Korean Barbecue Is All About These Dipping Sauces

Next to the meat and the banchan, a couple of sauces will hit the table. Here's how to use them.

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hand holding lettuce wrap
Photo: Dickson Lee/South China Morning Post (Getty Images)

I have a lot of conversations about Korean food, but many of them stem from one subject: Korean barbecue. That’s because Korean barbecue is one of the very first experiences people have with Korean food when they’re out at a restaurant. It’s a hell of an introduction too, from the vast spread of banchan (side dishes) to the interactivity of cooking your meal over a live-fire grill right in front of you. There are a lot of intricacies to Korean barbecue, but I often get asked about the sauces that accompany this type of meal and what to do with them.

When you order grilled meat, you’re likely to see two types of sauce land on your table: one is a simple mix of three common ingredients, while the other is a deeply complex and flavorful dip that can be used for a variety of purposes. Let’s walk through them.

Sesame oil, salt, and black pepper

Of the two sauces, the simpler one is a humble mixture of sesame oil, salt, and black pepper. That’s it. The ingredients are dumped into a tiny bowl right before serving, so you’ll want to give it a quick stir with your chopsticks to evenly distribute the salt and pepper throughout the oil before using it.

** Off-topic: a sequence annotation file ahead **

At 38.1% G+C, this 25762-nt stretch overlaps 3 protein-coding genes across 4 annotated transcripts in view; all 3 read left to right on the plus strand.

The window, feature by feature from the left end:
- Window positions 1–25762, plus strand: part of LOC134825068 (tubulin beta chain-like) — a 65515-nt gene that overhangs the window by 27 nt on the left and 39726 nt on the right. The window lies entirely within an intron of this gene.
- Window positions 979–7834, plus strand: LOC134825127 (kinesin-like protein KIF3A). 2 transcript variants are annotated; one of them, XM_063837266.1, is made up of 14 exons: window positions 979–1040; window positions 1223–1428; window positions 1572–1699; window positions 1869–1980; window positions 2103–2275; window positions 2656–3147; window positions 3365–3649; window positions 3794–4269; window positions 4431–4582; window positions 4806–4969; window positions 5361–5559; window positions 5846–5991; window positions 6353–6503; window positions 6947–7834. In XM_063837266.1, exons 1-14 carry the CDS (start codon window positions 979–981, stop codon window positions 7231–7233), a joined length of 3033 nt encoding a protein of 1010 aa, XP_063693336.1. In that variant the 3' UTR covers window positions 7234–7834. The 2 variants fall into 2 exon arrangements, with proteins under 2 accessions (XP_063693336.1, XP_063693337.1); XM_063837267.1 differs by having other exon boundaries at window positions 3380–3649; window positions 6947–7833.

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You’ll usually see this sauce accompanying meats like chadolbaegi (beef brisket) and samgyeopsal (pork belly). Both of these meats come unseasoned, and the sesame oil/salt/pepper condiment is there to season a bite right before it lands in your mouth. All you need to do is dip a small corner of cooked meat in the oil before you eat it, as a little goes a long way. You’ll be rewarded with the bold flavor of toasted sesame oil that blooms in your mouth as you chew, mixing with the rich flavor of meat that you pulled straight off the grill.

Ssamjang

Ssamjang is a very thick all-purpose Korean dipping sauce that’s a blend of gochujang (fermented red pepper paste), doenjang (fermented soybean paste), garlic, green onions, sesame oil, and sometimes a sweetener like sugar or honey. It has a bold, complex flavor that runs between salty, tart, savory, and sweet, with a slight kick of heat, and can be used on pretty much anything. I like dipping raw cucumbers into it, or pieces of crisp, cold lettuce.

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You can dip a piece of grilled meat in ssamjang and eat it right away, but what I like to do is dab some ssamjang onto a piece of red leaf lettuce (or perilla, which is the green spade-like leaf you’ll sometimes receive). Then, I take a little bundle of sticky white rice, nestle it inside the lettuce, then put a piece of grilled meat on top and eat it all in one big bite, using my hands. You can insert a piece of raw garlic or a piece of sliced green chile before chowing down too.

If you want to try some at home, ssamjang can be purchased premade; it’s usually next to the gochujang in the Korean grocery store aisle, in a green plastic container (as opposed to gochujang’s bright red packaging). It’s a versatile sauce that you can use for a soup or stew base. I’ve even mixed it with mayo to make a beautiful spread for sandwiches.

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Now you know exactly what those two sauces are doing on the table when you order Korean barbecue. Wield them wisely to create some of the best bites of food you’ll ever have, and enjoy the grilling while you’re at it. Don’t forget to invite me next time.